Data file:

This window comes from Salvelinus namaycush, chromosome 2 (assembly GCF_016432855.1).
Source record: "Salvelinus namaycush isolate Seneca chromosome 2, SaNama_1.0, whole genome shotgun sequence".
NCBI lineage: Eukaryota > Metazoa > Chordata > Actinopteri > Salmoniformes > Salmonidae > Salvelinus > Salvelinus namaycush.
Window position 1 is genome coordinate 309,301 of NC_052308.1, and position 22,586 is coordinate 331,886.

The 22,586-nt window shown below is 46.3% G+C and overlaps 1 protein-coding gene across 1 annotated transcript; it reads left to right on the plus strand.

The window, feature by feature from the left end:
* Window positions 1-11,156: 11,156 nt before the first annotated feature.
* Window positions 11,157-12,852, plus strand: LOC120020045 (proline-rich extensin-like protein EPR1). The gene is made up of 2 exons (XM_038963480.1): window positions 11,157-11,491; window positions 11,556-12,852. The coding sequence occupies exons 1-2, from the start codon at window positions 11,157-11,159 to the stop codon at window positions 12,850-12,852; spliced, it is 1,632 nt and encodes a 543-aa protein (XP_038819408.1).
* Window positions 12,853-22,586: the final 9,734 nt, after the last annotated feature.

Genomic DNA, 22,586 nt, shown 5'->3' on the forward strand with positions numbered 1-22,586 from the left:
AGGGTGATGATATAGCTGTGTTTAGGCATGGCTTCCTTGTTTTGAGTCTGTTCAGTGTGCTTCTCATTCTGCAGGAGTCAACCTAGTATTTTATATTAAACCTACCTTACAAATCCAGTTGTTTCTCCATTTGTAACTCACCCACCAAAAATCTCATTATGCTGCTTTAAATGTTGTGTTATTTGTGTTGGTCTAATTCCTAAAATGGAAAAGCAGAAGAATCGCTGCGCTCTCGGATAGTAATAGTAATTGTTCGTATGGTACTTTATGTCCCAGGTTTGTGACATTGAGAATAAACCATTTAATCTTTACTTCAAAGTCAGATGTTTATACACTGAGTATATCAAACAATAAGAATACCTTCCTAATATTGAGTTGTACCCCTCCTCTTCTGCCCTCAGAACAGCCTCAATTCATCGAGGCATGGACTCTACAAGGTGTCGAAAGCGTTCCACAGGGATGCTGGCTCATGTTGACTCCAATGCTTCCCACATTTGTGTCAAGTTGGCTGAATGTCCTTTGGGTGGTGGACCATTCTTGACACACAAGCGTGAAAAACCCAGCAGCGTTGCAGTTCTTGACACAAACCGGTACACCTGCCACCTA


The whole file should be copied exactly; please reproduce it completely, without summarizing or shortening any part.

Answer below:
This window comes from Salvelinus namaycush, chromosome 2 (assembly GCF_016432855.1).
Source record: "Salvelinus namaycush isolate Seneca chromosome 2, SaNama_1.0, whole genome shotgun sequence".
NCBI lineage: Eukaryota > Metazoa > Chordata > Actinopteri > Salmoniformes > Salmonidae > Salvelinus > Salvelinus namaycush.
Window position 1 is genome coordinate 309,301 of NC_052308.1, and position 22,586 is coordinate 331,886.

The 22,586-nt window shown below is 46.3% G+C and overlaps 1 protein-coding gene across 1 annotated transcript; it reads left to right on the plus strand.

The window, feature by feature from the left end:
* Window positions 1-11,156: 11,156 nt before the first annotated feature.
* Window positions 11,157-12,852, plus strand: LOC120020045 (proline-rich extensin-like protein EPR1). The gene is made up of 2 exons (XM_038963480.1): window positions 11,157-11,491; window positions 11,556-12,852. The coding sequence occupies exons 1-2, from the start codon at window positions 11,157-11,159 to the stop codon at window positions 12,850-12,852; spliced, it is 1,632 nt and encodes a 543-aa protein (XP_038819408.1).
* Window positions 12,853-22,586: the final 9,734 nt, after the last annotated feature.

Genomic DNA, 22,586 nt, shown 5'->3' on the forward strand with positions numbered 1-22,586 from the left:
AGGGTGATGATATAGCTGTGTTTAGGCATGGCTTCCTTGTTTTGAGTCTGTTCAGTGTGCTTCTCATTCTGCAGGAGTCAACCTAGTATTTTATATTAAACCTACCTTACAAATCCAGTTGTTTCTCCATTTGTAACTCACCCACCAAAAATCTCATTATGCTGCTTTAAATGTTGTGTTATTTGTGTTGGTCTAATTCCTAAAATGGAAAAGCAGAAGAATCGCTGCGCTCTCGGATAGTAATAGTAATTGTTCGTATGGTACTTTATGTCCCAGGTTTGTGACATTGAGAATAAACCATTTAATCTTTACTTCAAAGTCAGATGTTTATACACTGAGTATATCAAACAATAAGAATACCTTCCTAATATTGAGTTGTACCCCTCCTCTTCTGCCCTCAGAACAGCCTCAATTCATCGAGGCATGGACTCTACAAGGTGTCGAAAGCGTTCCACAGGGATGCTGGCTCATGTTGACTCCAATGCTTCCCACATTTGTGTCAAGTTGGCTGAATGTCCTTTGGGTGGTGGACCATTCTTGACACACAAGCGTGAAAAACCCAGCAGCGTTGCAGTTCTTGACACAAACCGGTACACCTGCCACCTA